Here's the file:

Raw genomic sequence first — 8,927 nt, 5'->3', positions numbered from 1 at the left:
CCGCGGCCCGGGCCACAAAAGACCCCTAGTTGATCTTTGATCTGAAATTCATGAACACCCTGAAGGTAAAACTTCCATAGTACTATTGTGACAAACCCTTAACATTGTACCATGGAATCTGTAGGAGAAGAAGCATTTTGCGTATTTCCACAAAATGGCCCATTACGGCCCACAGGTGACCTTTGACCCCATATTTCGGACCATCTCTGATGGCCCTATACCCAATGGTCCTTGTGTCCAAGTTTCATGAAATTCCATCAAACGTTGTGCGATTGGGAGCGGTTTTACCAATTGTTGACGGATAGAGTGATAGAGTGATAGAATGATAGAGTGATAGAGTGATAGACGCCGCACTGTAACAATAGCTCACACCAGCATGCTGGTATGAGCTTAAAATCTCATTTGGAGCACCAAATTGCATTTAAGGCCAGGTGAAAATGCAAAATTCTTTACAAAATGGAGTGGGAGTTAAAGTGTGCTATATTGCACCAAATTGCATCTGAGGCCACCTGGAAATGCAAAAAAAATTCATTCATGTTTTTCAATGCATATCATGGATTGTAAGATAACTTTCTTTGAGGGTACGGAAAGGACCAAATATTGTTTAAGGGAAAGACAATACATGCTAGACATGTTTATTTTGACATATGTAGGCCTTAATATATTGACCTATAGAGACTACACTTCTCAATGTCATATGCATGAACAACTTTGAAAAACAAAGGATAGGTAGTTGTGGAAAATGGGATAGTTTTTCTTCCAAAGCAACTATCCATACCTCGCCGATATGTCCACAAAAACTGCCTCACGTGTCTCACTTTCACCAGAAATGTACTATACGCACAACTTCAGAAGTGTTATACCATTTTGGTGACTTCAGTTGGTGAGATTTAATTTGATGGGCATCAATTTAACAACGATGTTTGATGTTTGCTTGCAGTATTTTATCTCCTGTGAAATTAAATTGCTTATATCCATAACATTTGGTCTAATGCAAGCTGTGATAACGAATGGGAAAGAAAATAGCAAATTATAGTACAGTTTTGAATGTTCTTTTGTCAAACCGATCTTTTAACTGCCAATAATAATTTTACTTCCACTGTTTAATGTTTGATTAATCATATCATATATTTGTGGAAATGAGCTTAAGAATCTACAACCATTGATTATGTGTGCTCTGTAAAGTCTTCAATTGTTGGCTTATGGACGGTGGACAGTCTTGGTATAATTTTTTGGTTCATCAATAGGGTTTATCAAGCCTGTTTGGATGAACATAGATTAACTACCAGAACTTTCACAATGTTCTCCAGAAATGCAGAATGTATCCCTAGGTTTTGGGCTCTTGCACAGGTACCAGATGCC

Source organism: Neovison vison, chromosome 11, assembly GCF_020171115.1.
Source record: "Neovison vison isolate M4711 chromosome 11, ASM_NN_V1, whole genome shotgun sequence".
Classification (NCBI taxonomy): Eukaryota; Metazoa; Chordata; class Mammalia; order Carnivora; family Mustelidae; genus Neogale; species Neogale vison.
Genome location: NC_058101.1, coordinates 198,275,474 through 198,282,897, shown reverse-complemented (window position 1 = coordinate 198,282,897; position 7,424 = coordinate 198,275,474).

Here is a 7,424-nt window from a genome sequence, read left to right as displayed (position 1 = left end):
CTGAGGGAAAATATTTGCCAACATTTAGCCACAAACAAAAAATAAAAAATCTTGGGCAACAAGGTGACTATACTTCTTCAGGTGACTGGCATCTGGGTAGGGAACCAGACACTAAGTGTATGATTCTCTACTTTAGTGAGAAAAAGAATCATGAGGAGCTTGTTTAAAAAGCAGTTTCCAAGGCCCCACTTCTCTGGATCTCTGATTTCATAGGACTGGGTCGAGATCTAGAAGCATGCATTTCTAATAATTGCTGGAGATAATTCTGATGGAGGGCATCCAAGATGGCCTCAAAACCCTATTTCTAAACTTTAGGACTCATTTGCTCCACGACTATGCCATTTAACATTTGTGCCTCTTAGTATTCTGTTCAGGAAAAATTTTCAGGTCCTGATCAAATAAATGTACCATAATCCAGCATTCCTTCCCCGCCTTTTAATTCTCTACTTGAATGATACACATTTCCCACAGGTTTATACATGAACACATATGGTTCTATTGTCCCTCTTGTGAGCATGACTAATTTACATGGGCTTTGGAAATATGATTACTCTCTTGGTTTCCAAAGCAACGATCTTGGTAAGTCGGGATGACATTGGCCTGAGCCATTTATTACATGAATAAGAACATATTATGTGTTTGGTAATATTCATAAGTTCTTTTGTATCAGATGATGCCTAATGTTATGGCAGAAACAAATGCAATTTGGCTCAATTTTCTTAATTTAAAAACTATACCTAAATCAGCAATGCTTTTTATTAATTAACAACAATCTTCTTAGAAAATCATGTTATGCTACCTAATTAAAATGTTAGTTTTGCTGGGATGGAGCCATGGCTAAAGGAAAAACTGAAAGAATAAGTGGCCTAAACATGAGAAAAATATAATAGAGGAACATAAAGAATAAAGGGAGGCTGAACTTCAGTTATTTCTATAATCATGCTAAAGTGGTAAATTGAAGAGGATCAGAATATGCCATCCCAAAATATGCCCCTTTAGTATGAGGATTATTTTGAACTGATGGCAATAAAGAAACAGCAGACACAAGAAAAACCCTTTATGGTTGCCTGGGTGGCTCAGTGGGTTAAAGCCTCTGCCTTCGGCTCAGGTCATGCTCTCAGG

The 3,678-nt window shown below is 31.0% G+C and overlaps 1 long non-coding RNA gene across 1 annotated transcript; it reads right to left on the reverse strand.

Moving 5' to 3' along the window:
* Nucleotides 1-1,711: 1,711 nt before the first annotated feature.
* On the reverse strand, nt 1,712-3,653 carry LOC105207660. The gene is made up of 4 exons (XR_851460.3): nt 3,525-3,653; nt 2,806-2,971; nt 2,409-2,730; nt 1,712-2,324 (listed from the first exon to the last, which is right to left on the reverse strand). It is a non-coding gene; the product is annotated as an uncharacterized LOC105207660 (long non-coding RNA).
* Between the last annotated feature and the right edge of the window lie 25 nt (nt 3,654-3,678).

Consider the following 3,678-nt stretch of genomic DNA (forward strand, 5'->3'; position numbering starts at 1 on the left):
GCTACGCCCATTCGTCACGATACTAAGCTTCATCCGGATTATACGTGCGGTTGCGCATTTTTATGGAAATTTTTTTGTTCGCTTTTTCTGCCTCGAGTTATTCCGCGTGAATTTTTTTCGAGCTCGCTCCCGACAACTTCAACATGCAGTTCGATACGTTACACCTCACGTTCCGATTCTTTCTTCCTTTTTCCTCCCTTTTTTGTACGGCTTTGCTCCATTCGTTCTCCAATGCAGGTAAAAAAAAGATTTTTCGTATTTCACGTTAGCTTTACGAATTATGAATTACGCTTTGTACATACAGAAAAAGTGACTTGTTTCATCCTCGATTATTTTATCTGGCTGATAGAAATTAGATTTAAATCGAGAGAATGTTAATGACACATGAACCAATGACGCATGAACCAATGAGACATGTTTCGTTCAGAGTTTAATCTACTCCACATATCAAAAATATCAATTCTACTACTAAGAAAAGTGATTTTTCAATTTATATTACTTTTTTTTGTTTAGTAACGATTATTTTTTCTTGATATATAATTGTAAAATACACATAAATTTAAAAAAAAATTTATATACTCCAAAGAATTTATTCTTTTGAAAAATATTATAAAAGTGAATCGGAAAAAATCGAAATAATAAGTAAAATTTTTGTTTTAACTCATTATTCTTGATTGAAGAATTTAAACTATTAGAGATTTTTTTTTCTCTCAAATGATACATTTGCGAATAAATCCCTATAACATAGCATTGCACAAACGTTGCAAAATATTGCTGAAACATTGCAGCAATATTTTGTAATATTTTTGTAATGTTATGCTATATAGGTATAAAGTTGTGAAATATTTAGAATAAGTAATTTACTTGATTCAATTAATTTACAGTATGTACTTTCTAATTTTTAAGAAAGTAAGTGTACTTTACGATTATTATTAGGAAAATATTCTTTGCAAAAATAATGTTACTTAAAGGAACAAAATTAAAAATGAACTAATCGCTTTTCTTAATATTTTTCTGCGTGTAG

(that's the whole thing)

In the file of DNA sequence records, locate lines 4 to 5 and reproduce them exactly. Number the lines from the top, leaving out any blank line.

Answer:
Source record: "Neovison vison isolate M4711 chromosome 11, ASM_NN_V1, whole genome shotgun sequence".
Classification (NCBI taxonomy): Eukaryota; Metazoa; Chordata; class Mammalia; order Carnivora; family Mustelidae; genus Neogale; species Neogale vison.